If sweetness won’t work, try snobbery and crack some Champagne, though that does tend to get big on you quickly and you may cross a few thresholds earlier than you wanted to.
Finally, it’s supposed to be enjoyed, so what the hell, break a few glasses and taboos. Being overly cautious usually backfires anyway. And here’s some recipes and suggestions for Christmas day drinking I prepared earlier. PF
Can you recommend a red wine that goes well with red meat and cheese?
Answer 1. A very big question as there are many red meats and cheeses, each with subtly different flavours and it will massively depend on your budget too. However, I will suggest breaking with tradition and will go with a nice stout instead. AH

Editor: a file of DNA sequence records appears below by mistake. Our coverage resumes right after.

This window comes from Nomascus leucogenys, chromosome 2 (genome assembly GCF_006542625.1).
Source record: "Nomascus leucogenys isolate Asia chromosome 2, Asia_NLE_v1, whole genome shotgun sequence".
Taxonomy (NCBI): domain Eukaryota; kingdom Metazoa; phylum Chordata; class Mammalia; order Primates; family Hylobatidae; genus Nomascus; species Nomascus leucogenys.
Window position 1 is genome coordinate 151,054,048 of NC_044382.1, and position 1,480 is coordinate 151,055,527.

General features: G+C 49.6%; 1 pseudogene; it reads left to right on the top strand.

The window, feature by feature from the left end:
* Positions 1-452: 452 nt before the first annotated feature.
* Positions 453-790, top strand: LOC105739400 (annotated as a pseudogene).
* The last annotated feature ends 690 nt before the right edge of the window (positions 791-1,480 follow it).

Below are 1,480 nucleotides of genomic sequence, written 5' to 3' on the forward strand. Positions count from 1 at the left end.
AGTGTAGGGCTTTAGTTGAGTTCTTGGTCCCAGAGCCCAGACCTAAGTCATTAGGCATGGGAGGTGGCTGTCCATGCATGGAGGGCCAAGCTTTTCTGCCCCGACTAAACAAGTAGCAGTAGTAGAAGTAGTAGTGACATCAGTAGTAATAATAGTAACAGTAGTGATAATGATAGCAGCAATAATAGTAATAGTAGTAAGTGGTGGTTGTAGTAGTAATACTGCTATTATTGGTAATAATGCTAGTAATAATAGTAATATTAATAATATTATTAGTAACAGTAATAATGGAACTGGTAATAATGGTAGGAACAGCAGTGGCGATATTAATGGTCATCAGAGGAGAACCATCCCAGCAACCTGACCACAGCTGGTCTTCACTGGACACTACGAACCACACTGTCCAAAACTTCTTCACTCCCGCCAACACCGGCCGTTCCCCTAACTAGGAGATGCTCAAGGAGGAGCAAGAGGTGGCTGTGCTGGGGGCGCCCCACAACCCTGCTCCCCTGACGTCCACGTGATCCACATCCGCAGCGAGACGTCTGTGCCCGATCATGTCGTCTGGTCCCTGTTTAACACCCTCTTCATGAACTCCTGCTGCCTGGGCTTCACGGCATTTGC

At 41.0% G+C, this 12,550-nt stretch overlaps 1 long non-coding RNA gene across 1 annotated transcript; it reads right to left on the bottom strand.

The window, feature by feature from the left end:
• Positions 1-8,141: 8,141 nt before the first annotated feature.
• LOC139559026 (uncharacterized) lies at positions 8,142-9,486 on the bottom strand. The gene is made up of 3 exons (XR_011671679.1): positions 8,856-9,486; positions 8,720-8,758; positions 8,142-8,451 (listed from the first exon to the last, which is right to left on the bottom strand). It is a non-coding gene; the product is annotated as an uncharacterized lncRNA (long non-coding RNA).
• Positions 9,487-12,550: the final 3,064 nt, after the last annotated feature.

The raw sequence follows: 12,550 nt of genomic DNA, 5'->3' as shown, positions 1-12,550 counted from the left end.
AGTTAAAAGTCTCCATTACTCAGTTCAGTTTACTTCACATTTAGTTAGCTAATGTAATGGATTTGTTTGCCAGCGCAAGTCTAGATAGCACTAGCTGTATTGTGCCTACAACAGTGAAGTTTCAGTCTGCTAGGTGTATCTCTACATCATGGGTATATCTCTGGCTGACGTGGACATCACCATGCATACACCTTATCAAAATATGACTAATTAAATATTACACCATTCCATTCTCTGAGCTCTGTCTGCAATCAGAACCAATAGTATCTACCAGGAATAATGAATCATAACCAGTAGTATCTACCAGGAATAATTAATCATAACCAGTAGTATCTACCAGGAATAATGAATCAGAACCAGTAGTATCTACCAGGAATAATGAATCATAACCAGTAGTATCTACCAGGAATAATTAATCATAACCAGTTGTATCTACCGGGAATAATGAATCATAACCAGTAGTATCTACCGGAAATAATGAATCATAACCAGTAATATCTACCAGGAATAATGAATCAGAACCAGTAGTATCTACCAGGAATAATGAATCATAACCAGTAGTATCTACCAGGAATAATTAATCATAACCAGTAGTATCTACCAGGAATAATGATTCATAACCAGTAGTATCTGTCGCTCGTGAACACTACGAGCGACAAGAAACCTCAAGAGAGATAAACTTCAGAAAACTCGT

Answer 2. Sadly, no red wines go with red meat or cheese. PF
Our usual New Year’s party hosts have deserted us this year. Please suggest what we might drink at home alone to accompany feelings of loss and abandonment, perhaps something bitter.
Answer 1. The classic Champagne cocktail has fizz and panache, it’s festive and it’s bittersweet. It’s also very good and the best way to drink the inferior Champagne that’s been on offer in the supermarkets for a month and that you’ve probably been given a bottle or two of. Here’s a recipe/notes for it, and also for the bittersweet Negroni and the sour Black Velvet, all of them apt to your malady and the occasion. Good luck, sport. PF
Answer 2. Buy a good bottle of whisky and try the Scots tradition of first footing, where you go around your local area (where there are lights on) and offer people a nip. You never know, you might find some friends who suit you better than these fly-by-night tosspots. AH